The sloop Clearwater and the schooner Mystic Whaler will be conducting sails throughout the weekend as well as rides being offered on smaller boats.    
The Discovery and Tideline tents will feature Clearwater's original hands-on environmental education programs and Hudson River research. The Environmental Action Tent will highlight Clearwater's watershed and environmental justice initiatives in cities up and down the Hudson River Valley. 
Keeping with tradition, the entire festival is wheelchair accessible and most stage programming is staffed with American Sign Language interpreters.  
Tickets range from $40 (early bird) to $80 (gate).  Tickets are available at or 845-418-3596

Mountaintop Mining Mobilizes Coalfields Musicians
In a Monday, Sept. 7, 2009 file photo, Ted Nugent appears on the big screen in front of thousands of coal mining supporters at the Friends of America Rally in Holden, W.Va.. The rally is a free Labor Day concert and rally sponsored by the coal industry. Music _ honest, unfiltered, often made one person at a time _ is once again a weapon in the coalfields. Big-name entertainers are embracing its power in the war over a particularly destructive form of strip mining, mountaintop removal, that forever reshapes the land.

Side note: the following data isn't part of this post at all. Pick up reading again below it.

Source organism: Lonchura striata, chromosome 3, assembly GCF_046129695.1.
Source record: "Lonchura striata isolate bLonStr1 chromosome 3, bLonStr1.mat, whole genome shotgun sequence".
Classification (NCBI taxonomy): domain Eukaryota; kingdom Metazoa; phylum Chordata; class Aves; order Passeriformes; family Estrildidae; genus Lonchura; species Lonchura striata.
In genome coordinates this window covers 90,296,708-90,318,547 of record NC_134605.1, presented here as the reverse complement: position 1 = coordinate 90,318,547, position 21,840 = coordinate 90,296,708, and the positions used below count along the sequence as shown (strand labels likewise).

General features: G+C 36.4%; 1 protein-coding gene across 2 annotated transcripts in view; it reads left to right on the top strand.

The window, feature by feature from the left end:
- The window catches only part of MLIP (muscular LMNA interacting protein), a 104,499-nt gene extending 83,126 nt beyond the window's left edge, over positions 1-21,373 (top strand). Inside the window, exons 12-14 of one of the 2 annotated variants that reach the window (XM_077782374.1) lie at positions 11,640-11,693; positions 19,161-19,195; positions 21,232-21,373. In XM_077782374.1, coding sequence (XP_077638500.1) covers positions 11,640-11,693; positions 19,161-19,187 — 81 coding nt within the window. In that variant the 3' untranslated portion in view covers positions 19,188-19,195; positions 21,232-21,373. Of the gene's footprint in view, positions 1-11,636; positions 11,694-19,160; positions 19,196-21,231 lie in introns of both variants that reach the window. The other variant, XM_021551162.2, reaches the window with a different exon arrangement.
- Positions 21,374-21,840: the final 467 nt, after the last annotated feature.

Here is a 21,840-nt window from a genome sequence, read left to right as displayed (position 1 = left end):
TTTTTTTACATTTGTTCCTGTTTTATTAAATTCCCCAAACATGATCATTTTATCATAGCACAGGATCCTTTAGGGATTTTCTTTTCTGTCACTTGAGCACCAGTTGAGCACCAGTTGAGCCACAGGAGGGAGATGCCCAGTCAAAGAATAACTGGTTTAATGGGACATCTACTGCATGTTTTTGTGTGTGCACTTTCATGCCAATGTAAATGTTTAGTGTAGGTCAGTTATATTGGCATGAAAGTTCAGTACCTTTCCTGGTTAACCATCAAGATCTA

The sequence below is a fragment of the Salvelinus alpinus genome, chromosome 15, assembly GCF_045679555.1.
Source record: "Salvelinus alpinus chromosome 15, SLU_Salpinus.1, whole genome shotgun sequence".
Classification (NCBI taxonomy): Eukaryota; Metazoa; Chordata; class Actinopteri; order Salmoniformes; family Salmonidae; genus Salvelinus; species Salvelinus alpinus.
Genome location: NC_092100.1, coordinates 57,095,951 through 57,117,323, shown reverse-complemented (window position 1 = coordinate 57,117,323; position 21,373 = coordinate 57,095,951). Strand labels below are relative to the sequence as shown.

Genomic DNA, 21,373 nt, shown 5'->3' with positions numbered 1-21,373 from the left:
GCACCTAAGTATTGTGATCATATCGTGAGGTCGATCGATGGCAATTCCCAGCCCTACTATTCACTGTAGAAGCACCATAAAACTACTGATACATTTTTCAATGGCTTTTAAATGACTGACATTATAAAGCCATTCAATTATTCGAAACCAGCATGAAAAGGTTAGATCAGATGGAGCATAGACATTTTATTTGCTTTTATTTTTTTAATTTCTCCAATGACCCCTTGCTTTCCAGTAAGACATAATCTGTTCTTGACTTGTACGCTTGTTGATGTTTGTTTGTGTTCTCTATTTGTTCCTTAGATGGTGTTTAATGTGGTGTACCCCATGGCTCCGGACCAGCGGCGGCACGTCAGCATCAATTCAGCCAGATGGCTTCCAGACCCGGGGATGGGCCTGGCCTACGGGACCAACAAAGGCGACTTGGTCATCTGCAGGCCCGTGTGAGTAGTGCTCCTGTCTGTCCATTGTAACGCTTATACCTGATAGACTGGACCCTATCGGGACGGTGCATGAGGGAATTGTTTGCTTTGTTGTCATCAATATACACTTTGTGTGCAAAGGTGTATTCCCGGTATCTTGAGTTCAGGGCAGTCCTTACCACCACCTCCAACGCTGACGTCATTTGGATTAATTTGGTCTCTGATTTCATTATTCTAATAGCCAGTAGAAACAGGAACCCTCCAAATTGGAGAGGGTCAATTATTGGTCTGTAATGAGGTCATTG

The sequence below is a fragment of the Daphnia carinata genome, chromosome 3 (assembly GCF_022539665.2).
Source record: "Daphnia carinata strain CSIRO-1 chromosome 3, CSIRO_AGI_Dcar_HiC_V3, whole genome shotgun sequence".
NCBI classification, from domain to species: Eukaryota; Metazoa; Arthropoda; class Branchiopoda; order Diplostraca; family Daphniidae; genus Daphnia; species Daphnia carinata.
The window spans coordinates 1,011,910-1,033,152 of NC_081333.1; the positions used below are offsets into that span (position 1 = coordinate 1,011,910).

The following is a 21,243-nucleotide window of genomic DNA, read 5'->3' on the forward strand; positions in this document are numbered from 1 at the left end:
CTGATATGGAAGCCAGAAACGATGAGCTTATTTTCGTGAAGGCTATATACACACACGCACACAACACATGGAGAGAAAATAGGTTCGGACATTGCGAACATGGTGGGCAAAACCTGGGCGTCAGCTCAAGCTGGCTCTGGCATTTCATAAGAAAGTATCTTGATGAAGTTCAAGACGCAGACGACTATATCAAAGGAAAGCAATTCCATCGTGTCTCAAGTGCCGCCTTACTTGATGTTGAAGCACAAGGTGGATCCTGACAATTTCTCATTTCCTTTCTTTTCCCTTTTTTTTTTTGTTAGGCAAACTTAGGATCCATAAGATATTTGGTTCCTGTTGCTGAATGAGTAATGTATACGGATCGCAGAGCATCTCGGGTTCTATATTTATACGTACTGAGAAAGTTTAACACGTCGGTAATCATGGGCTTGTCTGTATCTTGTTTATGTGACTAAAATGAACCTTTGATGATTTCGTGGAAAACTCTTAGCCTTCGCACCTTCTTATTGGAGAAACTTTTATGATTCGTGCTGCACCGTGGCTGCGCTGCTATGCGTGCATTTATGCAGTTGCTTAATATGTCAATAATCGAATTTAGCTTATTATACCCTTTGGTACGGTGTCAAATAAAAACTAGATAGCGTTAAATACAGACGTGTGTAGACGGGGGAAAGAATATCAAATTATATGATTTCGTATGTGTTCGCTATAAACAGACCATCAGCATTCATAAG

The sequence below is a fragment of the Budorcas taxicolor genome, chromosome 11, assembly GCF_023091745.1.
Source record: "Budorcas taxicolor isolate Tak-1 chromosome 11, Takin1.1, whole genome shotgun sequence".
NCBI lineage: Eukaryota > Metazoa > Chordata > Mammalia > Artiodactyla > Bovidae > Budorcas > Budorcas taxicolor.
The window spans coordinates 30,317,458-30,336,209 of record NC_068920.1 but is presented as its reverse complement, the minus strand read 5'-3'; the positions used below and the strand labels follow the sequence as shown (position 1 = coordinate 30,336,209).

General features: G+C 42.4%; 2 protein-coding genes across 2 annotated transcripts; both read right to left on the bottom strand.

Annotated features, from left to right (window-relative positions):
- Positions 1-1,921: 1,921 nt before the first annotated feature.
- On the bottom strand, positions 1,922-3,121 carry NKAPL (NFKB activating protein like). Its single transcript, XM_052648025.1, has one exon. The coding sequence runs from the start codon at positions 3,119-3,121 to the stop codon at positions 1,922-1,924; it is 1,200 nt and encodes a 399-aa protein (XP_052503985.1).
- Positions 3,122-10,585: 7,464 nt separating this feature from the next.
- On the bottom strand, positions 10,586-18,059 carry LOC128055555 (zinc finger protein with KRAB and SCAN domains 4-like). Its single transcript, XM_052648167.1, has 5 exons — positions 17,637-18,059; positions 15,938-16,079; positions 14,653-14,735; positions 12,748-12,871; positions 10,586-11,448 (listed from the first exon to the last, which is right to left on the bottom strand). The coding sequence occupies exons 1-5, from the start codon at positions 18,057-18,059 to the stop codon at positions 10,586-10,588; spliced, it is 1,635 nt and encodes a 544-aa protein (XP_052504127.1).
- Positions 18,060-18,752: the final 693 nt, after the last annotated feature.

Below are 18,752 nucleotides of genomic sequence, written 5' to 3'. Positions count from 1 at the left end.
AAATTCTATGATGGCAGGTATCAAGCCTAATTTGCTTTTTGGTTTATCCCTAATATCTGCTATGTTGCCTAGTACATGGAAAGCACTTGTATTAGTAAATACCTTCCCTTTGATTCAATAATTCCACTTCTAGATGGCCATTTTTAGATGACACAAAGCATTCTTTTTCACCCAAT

AP - When Elaine Purkey sings — in a lonesome voice that is twangy, angry and thoroughly haunting — she sings for her people. She channels their rage as mountaintop removal coal mines flatten their beloved West Virginia hills to supply the nation with cheap electricity.
"They're tearing up our mountains. They're taking away our hills," she belts out with eyes closed, the sound rising from her belly, ringing through the trees.
"They're taking away our homeland — and making valley fills."